Verducci on scene in Boston during lockdown

HOUSTON -- The manhunt that had the city of Boston on lockdown for much of Friday hit close to home for Astros first baseman Carlos Pena, whose sisters and parents are in the city.

Police were searching door-to-door for the second of two suspects in Monday's deadly bombing at the Boston Marathon after one suspect was killed late Thursday in a firefight with police. Boston residents are being ordered to shelter in place.

Pena, who spent part of his childhood in Boston and attended Northeastern University, said his parents are in town from Florida visiting his sister, who has an apartment in the Boston area.

"They're calm, they're inside, they're not going anywhere," Pena said. "They're trusting the fact it will be taken care of, and sooner or later we'll have this guy in custody."

Pena has watched the events unfold since Monday's bombing with disbelief.

"It's something that's very unfortunate what's going on," he said. "Sometimes you have this helpless feeling that you wish you could do more. It's very maddening at the same time and it makes me angry to think that would happen, and I just wish I could do more. At the same time, I trust the authorities. They're unbelievable. They're doing all they can to neutralize the situation and diffuse the danger."

Pena admitted it was upsetting seeing the streets shut down, streets he walked nearly every day while he was going to school in the area.

"It's surreal," he said. "It's almost like a movie, you know? But I also understand there is some real danger there and they are taking the precautions necessary, and hopefully sooner or later we'll know more about the situation. It's kind of nerve-wracking. I get this helpless feeling that there's nothing I can do. I have my family members locked inside the apartment because they can't move."

Astros, Porter pay homage to Jackie Robinson

CLE@HOU: Ex-Astro Cabell discusses Jackie's influence

HOUSTON -- Because the Astros were on the road for Jackie Robinson Day on Monday, the club recognized the man who broke baseball's color barrier prior to Friday's game.

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Manager Bo Porter was joined by first-base coach Dave Clark and players Chris Carter, Justin Maxwell and Wesley Wright on the field with kids from the Astros Urban Youth Academy.

Porter, who's the second full-time African American manager in Astros history, took advantage of Thursday's off-day by taking his wife to see the movie '42,' which depicts the struggles Robinson had to endure.

"It's a must-see for everyone," Porter said. "They did a great job of presenting the information and really letting the country see all of the struggles in which Jackie Robinson had to deal with, not just from a baseball standpoint, but just from the media standpoint, his teammates, all the different parameters that came with him being the first African American in Major League Baseball.

"It gives you a great appreciation when you really to get see what someone else had to experience, just for a person like myself and many other people to have the opportunity we had. It really makes you take a step back and appreciate it and feel a sense of responsibly."

Porter, who was recognized by the Rangers during his playing days with the Jackie Robinson Award, said the movie brought him to tears.

"To be able to see it played out on the big screen and have a background with it, it was emotional," he said. "It brought tears to my eyes at the end. It was more tears of joy than anything."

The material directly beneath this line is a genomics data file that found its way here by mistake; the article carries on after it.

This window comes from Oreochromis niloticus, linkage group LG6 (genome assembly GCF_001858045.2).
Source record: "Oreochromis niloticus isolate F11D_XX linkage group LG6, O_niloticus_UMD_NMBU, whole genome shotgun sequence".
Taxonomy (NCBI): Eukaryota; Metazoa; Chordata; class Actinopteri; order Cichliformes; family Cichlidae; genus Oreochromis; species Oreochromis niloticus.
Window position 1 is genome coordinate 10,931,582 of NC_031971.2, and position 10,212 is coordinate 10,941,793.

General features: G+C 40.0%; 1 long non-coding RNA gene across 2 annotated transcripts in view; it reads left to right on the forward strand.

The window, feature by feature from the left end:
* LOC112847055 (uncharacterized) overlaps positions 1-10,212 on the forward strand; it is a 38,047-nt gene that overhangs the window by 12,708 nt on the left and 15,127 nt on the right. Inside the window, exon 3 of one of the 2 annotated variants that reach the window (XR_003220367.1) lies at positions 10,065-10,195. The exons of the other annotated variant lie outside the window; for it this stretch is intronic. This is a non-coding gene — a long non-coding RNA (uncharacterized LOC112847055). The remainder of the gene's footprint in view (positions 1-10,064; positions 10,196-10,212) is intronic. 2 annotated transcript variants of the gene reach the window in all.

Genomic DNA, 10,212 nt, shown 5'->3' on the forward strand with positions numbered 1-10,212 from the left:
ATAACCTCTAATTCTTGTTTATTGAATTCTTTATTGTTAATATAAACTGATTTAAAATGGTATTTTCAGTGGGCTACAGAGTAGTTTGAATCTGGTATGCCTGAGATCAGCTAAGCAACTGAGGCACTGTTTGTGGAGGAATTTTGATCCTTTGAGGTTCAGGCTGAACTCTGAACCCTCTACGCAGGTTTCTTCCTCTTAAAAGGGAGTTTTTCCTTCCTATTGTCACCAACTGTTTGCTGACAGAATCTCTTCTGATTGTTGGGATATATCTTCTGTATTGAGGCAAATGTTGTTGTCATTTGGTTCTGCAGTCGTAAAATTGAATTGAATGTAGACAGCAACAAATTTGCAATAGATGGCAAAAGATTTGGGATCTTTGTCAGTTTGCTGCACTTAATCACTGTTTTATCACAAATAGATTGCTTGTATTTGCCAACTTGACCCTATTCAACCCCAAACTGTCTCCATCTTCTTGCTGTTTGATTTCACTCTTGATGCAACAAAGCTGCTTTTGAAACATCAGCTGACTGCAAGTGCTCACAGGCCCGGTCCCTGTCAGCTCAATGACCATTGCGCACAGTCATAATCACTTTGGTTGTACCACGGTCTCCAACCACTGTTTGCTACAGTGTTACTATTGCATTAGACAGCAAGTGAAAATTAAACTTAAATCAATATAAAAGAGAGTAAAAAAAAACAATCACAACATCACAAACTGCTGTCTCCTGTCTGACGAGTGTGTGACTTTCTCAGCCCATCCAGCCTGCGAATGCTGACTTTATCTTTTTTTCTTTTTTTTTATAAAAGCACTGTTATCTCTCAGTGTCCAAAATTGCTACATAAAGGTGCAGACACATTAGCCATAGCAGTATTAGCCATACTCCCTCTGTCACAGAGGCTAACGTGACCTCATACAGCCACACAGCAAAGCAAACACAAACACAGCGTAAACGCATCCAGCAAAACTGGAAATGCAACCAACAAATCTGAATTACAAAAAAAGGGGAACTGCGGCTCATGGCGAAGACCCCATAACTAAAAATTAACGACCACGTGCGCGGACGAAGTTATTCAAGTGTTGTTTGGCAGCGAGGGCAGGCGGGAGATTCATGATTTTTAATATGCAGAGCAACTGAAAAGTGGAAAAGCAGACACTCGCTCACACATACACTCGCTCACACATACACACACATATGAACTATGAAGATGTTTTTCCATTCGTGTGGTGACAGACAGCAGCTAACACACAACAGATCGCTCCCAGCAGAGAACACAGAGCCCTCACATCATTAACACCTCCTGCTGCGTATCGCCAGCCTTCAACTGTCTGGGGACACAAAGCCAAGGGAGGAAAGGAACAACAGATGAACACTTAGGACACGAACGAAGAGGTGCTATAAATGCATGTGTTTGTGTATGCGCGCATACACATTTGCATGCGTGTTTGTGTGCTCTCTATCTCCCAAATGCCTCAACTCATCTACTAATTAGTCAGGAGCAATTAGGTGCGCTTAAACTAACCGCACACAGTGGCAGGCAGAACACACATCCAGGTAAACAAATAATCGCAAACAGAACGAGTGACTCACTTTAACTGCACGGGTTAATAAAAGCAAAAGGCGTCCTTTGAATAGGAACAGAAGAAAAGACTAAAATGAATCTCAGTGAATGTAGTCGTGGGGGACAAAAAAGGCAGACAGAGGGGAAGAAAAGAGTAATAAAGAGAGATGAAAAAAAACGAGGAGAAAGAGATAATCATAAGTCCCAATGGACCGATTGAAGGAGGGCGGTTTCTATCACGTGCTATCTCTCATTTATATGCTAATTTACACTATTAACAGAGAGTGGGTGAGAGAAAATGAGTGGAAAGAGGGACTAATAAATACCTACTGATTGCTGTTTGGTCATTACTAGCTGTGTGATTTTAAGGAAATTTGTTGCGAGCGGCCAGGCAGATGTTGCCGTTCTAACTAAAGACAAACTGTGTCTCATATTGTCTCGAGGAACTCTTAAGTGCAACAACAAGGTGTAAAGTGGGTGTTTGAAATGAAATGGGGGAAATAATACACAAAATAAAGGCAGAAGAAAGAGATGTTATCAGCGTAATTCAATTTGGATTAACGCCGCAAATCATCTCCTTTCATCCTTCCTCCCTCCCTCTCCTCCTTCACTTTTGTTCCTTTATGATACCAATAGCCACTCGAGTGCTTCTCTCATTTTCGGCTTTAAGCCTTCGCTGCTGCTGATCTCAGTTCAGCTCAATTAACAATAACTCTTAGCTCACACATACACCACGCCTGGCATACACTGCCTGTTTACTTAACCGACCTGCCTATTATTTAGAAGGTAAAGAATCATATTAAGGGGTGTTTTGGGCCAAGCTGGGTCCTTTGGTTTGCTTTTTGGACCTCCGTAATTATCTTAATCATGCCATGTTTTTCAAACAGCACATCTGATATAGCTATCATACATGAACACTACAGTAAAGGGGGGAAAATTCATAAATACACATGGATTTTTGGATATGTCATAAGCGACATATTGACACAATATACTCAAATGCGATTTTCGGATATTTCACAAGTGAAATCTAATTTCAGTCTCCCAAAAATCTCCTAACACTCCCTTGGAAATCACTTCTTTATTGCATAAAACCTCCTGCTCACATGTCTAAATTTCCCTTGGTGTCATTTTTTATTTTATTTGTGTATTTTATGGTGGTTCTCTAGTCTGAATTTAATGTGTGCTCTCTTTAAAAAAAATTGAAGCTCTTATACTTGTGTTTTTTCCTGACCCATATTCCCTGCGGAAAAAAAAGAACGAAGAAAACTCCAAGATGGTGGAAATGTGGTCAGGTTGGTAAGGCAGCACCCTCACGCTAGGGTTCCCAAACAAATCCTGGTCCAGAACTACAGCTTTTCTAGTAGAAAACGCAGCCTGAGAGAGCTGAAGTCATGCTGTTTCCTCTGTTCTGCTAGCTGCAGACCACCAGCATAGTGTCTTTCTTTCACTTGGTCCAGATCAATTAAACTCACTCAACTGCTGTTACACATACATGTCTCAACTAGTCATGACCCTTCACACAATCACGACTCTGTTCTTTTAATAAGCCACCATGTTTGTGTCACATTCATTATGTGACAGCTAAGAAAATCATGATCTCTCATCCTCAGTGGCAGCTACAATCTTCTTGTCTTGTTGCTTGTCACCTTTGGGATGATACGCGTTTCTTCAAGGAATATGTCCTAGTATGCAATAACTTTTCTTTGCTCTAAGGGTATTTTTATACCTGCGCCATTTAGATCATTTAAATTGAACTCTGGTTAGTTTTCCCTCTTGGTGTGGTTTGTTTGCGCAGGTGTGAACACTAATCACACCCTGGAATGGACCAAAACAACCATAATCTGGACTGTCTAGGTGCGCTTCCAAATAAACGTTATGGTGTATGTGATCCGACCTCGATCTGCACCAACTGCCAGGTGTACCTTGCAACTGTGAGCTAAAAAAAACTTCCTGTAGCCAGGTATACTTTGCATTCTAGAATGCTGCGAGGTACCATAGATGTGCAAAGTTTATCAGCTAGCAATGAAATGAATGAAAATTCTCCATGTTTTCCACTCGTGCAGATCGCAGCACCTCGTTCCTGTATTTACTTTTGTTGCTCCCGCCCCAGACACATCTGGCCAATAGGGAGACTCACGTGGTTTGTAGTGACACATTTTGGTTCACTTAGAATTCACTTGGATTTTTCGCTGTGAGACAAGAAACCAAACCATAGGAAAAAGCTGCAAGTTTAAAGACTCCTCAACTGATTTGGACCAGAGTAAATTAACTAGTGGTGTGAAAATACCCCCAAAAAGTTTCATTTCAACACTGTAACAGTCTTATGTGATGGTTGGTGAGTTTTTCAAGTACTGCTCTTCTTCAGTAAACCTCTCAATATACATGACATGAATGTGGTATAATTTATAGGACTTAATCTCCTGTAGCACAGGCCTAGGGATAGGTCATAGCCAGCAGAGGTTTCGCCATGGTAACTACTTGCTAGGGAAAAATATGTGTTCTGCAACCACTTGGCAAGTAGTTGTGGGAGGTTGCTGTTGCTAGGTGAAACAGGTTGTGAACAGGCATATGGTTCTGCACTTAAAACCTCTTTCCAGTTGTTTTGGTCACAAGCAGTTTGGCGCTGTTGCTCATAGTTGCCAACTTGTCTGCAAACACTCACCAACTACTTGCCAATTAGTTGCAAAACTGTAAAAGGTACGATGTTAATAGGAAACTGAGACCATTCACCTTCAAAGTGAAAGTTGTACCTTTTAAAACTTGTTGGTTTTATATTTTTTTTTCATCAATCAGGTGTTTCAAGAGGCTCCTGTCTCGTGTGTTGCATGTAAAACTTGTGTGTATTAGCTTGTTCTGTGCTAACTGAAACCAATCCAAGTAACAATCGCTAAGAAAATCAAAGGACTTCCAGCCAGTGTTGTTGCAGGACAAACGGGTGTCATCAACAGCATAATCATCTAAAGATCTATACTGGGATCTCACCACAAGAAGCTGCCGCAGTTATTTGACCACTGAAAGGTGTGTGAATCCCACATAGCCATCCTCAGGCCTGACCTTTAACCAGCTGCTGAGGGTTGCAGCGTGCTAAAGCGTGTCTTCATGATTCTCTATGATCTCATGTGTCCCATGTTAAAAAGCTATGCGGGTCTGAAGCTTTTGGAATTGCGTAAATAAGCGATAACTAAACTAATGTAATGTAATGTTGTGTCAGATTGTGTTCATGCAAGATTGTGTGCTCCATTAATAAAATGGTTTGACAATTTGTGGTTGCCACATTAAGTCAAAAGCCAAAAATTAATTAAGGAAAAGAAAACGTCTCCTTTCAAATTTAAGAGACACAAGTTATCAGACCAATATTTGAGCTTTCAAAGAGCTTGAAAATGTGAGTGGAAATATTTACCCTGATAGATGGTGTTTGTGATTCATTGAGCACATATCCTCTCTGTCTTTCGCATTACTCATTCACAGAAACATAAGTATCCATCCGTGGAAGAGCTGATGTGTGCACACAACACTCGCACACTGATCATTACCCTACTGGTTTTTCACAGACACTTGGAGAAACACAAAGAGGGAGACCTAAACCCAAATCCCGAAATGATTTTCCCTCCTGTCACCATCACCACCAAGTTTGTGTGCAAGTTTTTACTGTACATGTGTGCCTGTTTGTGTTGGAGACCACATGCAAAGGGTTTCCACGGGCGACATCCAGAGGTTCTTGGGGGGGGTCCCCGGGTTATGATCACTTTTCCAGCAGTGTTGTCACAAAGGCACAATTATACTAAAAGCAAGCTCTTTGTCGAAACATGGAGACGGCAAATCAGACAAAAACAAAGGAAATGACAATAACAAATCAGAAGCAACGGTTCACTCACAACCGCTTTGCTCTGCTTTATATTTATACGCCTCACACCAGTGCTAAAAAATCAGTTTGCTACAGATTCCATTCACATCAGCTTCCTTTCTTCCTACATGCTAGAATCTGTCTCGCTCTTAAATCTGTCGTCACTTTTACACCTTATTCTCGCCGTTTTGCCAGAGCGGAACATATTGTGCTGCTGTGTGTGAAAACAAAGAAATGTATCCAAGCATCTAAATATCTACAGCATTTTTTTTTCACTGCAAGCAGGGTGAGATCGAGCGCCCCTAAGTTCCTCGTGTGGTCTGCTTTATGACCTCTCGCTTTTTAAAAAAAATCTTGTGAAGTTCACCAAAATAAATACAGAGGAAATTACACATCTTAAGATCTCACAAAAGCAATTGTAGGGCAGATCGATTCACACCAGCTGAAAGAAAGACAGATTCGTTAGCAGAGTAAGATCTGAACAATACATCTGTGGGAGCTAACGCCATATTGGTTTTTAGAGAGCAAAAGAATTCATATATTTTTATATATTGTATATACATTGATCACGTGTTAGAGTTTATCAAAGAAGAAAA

Laird lands back in Houston after fine spring

HOU@DET: Laird belts a two-run homer to right field

HOUSTON -- When the Astros sent Brandon Laird down at the end of the spring despite a solid performance at the plate, they told him he would be needed in Houston at some point during the season. And it didn't take long for the club to give him a call.

Laird, called up on Thursday when Brett Wallace was sent to Triple-A Oklahoma, joined the club on Friday after hitting .353 with five doubles, two homers and 14 RBIs in 12 games with the RedHawks. He hit .328 with three doubles, five homers and 12 RBIs in 29 games this spring, but was called into manager's Bo Porter's office and sent down.

"The meeting in Spring Training wasn't what I was expecting, but like Bo said, 'Go down there and take care of your business and we'll see you soon,'" Laird said. "I went down there and did what I needed to do and got some good at-bats, and just worked hard and got back here."

Laird, who can play first and third and maybe some outfield, admitted he was keeping close tabs on the Astros while he was at Triple-A and was sleeping when he got the call from RedHawks manager Tony DeFrancesco telling him he was heading to Houston.

"I was hoping it was a matter of time and I wanted to concentrate on what I had to do down there," he said. "I didn't want to go down there and mope and not work hard, and then be down there longer. I wanted to continue what I was doing in the spring and fortunately I did, and I'm excited to be here now."

Porter said Laird should have made the club out of Spring Training.

"You can only take 25 guys," the skipper said. "Like I explained to him, he was a victim of a numbers crunch. He's been around the game and been in different organizations, and he understands what happens. To his credit, he went to Triple-A and didn't hold his head down, and warranted being called up."

Worth noting

• The Astros played with 24 players on their active roster on Friday. They designated left-hander Xavier Cedeno for assignment on Thursday to open up a spot on the 40-man roster, when infielder Brandon Laird was called up, and they had yet to replace that spot. Manager Bo Porter said someone would be added following Friday's game.